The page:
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Friday’s Headlines Take You Home, Country Roads

12:00 AM EDT on September 9, 2022

    • While road safety initiatives often focus on urban areas, half of fatal crashes occur on rural roads, despite less than a fifth of the U.S. population living there. Dangerous infrastructure is a factor, as are drivers' risky behaviors and lack of access to medical care. (Transportation Today)
    • Federal guidelines call for micromobility systems to serve low-income communities and people with disabilities, but rarely is there any follow-through or metrics to measure success. (Smart Cities Dive)
    • President Biden appointed a 26-person Infrastructure Advisory Council. (Transport Topics)
    • Should Californians vote to raise taxes on the rich to fund climate projects? The answer may seem clear, but critics say the referendum is a ploy by Lyft to get taxpayers to pay for a fleet of electric cars. (ABC 7)
    • Several years after the failed Durham-Orange light rail line, Durham officials are considering a new proposal for a commuter rail connection connection to Raleigh, this time using existing freight tracks and Amtrak trains. (News & Observer)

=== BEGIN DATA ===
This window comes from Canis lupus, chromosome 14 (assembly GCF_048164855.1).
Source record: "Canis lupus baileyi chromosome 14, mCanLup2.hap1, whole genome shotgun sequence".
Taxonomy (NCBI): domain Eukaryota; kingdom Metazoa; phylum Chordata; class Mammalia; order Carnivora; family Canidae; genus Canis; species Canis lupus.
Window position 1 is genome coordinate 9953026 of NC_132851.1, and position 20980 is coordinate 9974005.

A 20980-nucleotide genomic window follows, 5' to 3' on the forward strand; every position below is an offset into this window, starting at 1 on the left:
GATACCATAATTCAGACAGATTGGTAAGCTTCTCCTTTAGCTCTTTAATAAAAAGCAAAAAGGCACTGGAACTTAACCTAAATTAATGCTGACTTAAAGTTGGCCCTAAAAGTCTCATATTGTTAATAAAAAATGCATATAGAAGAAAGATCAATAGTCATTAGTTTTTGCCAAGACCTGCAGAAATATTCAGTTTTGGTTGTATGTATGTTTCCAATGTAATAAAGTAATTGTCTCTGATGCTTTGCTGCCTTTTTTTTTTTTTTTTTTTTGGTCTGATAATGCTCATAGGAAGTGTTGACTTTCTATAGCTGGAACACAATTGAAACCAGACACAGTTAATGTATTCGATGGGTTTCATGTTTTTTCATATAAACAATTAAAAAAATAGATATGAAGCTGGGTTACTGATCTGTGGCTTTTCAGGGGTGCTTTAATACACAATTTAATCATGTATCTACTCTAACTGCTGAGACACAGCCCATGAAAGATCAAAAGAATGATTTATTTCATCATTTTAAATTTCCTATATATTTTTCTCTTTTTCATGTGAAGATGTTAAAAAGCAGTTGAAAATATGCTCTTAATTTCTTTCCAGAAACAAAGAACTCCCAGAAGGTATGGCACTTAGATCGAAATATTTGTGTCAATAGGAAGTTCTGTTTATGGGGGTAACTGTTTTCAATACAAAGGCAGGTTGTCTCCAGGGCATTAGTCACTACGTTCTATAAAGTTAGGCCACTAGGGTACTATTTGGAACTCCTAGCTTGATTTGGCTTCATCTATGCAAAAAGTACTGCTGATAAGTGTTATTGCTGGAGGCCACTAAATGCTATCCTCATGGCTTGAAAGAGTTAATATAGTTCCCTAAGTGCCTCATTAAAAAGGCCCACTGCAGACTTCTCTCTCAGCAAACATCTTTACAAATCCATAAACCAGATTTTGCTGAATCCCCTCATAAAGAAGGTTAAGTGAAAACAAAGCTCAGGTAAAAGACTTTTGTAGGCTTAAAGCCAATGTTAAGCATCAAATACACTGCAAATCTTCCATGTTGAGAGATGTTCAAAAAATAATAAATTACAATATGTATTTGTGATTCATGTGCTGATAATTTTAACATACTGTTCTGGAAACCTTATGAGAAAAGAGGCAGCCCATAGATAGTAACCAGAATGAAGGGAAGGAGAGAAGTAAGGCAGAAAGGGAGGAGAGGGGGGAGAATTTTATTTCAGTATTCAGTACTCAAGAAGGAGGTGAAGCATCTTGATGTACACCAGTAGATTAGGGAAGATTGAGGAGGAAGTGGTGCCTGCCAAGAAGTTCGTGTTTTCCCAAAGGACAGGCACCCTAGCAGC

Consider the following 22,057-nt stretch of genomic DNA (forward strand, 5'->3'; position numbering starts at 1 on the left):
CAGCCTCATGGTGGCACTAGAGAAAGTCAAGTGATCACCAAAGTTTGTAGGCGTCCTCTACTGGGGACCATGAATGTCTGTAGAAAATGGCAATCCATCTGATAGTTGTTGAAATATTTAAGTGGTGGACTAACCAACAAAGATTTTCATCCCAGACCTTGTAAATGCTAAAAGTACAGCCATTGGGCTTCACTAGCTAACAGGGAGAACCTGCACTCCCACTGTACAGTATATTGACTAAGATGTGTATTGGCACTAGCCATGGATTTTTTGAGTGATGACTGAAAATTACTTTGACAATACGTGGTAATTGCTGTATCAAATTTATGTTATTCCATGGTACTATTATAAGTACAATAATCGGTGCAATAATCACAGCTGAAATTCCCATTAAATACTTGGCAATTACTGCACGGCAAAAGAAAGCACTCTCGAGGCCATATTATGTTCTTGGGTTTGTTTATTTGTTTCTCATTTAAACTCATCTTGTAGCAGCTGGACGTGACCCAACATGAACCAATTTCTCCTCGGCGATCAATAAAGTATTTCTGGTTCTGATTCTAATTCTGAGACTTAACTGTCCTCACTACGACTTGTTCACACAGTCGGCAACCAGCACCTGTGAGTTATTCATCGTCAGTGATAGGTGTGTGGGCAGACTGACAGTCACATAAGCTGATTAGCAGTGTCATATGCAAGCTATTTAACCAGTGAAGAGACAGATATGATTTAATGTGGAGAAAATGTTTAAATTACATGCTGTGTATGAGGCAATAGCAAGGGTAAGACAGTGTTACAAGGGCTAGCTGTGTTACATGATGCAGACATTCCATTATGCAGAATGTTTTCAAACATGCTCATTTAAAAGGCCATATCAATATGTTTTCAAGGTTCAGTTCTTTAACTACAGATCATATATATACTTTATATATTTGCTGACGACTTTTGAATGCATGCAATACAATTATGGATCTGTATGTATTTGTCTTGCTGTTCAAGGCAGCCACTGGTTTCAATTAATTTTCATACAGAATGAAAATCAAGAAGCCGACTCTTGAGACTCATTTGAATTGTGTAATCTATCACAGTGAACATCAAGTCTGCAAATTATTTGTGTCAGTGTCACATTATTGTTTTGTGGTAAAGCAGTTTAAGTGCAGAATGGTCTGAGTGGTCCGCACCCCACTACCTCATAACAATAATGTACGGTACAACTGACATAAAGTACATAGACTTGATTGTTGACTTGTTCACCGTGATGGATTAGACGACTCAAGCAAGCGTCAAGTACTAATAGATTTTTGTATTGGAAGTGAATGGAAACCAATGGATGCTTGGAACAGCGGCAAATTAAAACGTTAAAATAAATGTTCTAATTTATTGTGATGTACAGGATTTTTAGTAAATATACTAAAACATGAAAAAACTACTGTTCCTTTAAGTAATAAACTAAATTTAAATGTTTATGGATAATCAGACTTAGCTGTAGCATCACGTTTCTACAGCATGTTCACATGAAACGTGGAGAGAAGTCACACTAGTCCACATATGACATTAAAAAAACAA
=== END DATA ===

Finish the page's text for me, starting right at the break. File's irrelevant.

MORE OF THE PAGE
• With Phoenix on the verge of setting a new record for traffic deaths, the city council voted to move forward on a Vision Zero plan. (Fox 10).
    • Cleveland's Regional Transit Agency launched an ambassador program to assist riders and discourage disruptive behavior without involving armed law enforcement. (Scene)
    • Ohio leaders are widening a highway for a new Intel plant, of course, but also offering biking and walking options and looking at ways to connect it to public transportation. (WOSU)
    • Huntsville, Alabama, is in the process of planning a bus rapid transit system. (AL.com)
    • This is why we can't have nice things: Salem, Oregon's nonprofit bike share disbanded because all its bikes fell victim to theft or vandalism. (Oregon Public Broadcasting)
    • Bike, scooters and skateboards are getting more popular in Honolulu. (City Beat)
    • Salt Lake City could use its wide streets for things like linear parks or food truck plazas rather than cars. (Building Salt Lake)
    • St. Louis is painting colorful sidewalks celebrating Italian heritage in defiance of Federal Highway Administration policy. (Post-Dispatch)
    • Ms. Wheelchair Louisiana is calling on Baton Rouge to fix its sidewalks.  (WAFB)

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